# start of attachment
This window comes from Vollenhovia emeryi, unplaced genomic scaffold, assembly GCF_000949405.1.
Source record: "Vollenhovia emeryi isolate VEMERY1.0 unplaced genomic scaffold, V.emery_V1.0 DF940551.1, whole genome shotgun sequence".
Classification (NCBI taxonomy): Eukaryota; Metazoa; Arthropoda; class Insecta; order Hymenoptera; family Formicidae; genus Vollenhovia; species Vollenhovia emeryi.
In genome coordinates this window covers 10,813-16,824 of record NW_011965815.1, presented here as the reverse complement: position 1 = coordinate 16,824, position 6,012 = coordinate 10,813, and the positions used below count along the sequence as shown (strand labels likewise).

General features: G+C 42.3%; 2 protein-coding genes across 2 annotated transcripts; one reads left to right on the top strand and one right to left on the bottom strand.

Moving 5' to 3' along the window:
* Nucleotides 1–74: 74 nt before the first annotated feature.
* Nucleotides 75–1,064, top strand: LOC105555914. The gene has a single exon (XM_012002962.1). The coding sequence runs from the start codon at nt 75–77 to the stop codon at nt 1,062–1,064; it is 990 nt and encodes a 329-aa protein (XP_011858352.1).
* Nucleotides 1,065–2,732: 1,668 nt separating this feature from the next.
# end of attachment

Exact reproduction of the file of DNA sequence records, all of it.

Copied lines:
This window comes from Vollenhovia emeryi, unplaced genomic scaffold, assembly GCF_000949405.1.
Source record: "Vollenhovia emeryi isolate VEMERY1.0 unplaced genomic scaffold, V.emery_V1.0 DF940551.1, whole genome shotgun sequence".
Classification (NCBI taxonomy): Eukaryota; Metazoa; Arthropoda; class Insecta; order Hymenoptera; family Formicidae; genus Vollenhovia; species Vollenhovia emeryi.
In genome coordinates this window covers 10,813-16,824 of record NW_011965815.1, presented here as the reverse complement: position 1 = coordinate 16,824, position 6,012 = coordinate 10,813, and the positions used below count along the sequence as shown (strand labels likewise).

General features: G+C 42.3%; 2 protein-coding genes across 2 annotated transcripts; one reads left to right on the top strand and one right to left on the bottom strand.

Moving 5' to 3' along the window:
* Nucleotides 1–74: 74 nt before the first annotated feature.
* Nucleotides 75–1,064, top strand: LOC105555914. The gene has a single exon (XM_012002962.1). The coding sequence runs from the start codon at nt 75–77 to the stop codon at nt 1,062–1,064; it is 990 nt and encodes a 329-aa protein (XP_011858352.1).
* Nucleotides 1,065–2,732: 1,668 nt separating this feature from the next.